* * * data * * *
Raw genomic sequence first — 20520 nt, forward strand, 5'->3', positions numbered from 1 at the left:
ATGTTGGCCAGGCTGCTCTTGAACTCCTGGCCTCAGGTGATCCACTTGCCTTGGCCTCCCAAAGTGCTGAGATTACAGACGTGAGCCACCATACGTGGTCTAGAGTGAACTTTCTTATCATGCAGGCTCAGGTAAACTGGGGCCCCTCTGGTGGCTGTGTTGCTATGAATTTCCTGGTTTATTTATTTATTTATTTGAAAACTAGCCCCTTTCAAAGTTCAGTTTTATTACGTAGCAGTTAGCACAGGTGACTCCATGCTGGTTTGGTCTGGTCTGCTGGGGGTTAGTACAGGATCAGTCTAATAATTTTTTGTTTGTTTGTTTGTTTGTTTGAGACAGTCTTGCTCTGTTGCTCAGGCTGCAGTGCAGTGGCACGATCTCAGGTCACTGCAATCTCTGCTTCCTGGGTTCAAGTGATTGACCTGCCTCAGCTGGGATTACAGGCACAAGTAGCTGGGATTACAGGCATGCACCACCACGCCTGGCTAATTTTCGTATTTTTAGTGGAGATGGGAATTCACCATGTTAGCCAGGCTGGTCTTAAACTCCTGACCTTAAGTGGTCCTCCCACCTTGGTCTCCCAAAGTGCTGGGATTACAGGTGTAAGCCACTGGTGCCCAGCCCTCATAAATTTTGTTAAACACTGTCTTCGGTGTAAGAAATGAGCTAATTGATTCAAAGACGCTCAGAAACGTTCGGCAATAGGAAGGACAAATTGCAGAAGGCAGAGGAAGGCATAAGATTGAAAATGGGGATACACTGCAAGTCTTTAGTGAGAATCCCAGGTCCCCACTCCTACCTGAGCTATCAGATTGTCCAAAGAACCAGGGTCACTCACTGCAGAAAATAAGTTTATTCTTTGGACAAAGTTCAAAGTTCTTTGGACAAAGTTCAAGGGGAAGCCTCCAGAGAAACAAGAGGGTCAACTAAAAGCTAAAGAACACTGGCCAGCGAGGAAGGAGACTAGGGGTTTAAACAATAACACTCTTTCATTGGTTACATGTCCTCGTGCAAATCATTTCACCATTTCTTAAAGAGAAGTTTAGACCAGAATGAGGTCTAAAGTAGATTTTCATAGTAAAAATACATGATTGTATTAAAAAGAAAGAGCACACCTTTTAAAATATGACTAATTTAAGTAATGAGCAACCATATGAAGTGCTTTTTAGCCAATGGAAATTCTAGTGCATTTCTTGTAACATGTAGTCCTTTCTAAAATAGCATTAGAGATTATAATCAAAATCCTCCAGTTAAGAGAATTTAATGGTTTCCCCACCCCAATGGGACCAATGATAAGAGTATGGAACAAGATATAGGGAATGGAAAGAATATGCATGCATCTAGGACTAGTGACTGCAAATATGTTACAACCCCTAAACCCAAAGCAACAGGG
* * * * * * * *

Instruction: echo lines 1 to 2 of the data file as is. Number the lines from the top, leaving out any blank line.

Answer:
Raw genomic sequence first — 20520 nt, forward strand, 5'->3', positions numbered from 1 at the left:
ATGTTGGCCAGGCTGCTCTTGAACTCCTGGCCTCAGGTGATCCACTTGCCTTGGCCTCCCAAAGTGCTGAGATTACAGACGTGAGCCACCATACGTGGTCTAGAGTGAACTTTCTTATCATGCAGGCTCAGGTAAACTGGGGCCCCTCTGGTGGCTGTGTTGCTATGAATTTCCTGGTTTATTTATTTATTTATTTGAAAACTAGCCCCTTTCAAAGTTCAGTTTTATTACGTAGCAGTTAGCACAGGTGACTCCATGCTGGTTTGGTCTGGTCTGCTGGGGGTTAGTACAGGATCAGTCTAATAATTTTTTGTTTGTTTGTTTGTTTGTTTGAGACAGTCTTGCTCTGTTGCTCAGGCTGCAGTGCAGTGGCACGATCTCAGGTCACTGCAATCTCTGCTTCCTGGGTTCAAGTGATTGACCTGCCTCAGCTGGGATTACAGGCACAAGTAGCTGGGATTACAGGCATGCACCACCACGCCTGGCTAATTTTCGTATTTTTAGTGGAGATGGGAATTCACCATGTTAGCCAGGCTGGTCTTAAACTCCTGACCTTAAGTGGTCCTCCCACCTTGGTCTCCCAAAGTGCTGGGATTACAGGTGTAAGCCACTGGTGCCCAGCCCTCATAAATTTTGTTAAACACTGTCTTCGGTGTAAGAAATGAGCTAATTGATTCAAAGACGCTCAGAAACGTTCGGCAATAGGAAGGACAAATTGCAGAAGGCAGAGGAAGGCATAAGATTGAAAATGGGGATACACTGCAAGTCTTTAGTGAGAATCCCAGGTCCCCACTCCTACCTGAGCTATCAGATTGTCCAAAGAACCAGGGTCACTCACTGCAGAAAATAAGTTTATTCTTTGGACAAAGTTCAAAGTTCTTTGGACAAAGTTCAAGGGGAAGCCTCCAGAGAAACAAGAGGGTCAACTAAAAGCTAAAGAACACTGGCCAGCGAGGAAGGAGACTAGGGGTTTAAACAATAACACTCTTTCATTGGTTACATGTCCTCGTGCAAATCATTTCACCATTTCTTAAAGAGAAGTTTAGACCAGAATGAGGTCTAAAGTAGATTTTCATAGTAAAAATACATGATTGTATTAAAAAGAAAGAGCACACCTTTTAAAATATGACTAATTTAAGTAATGAGCAACCATATGAAGTGCTTTTTAGCCAATGGAAATTCTAGTGCATTTCTTGTAACATGTAGTCCTTTCTAAAATAGCATTAGAGATTATAATCAAAATCCTCCAGTTAAGAGAATTTAATGGTTTCCCCACCCCAATGGGACCAATGATAAGAGTATGGAACAAGATATAGGGAATGGAAAGAATATGCATGCATCTAGGACTAGTGACTGCAAATATGTTACAACCCCTAAACCCAAAGCAACAGGG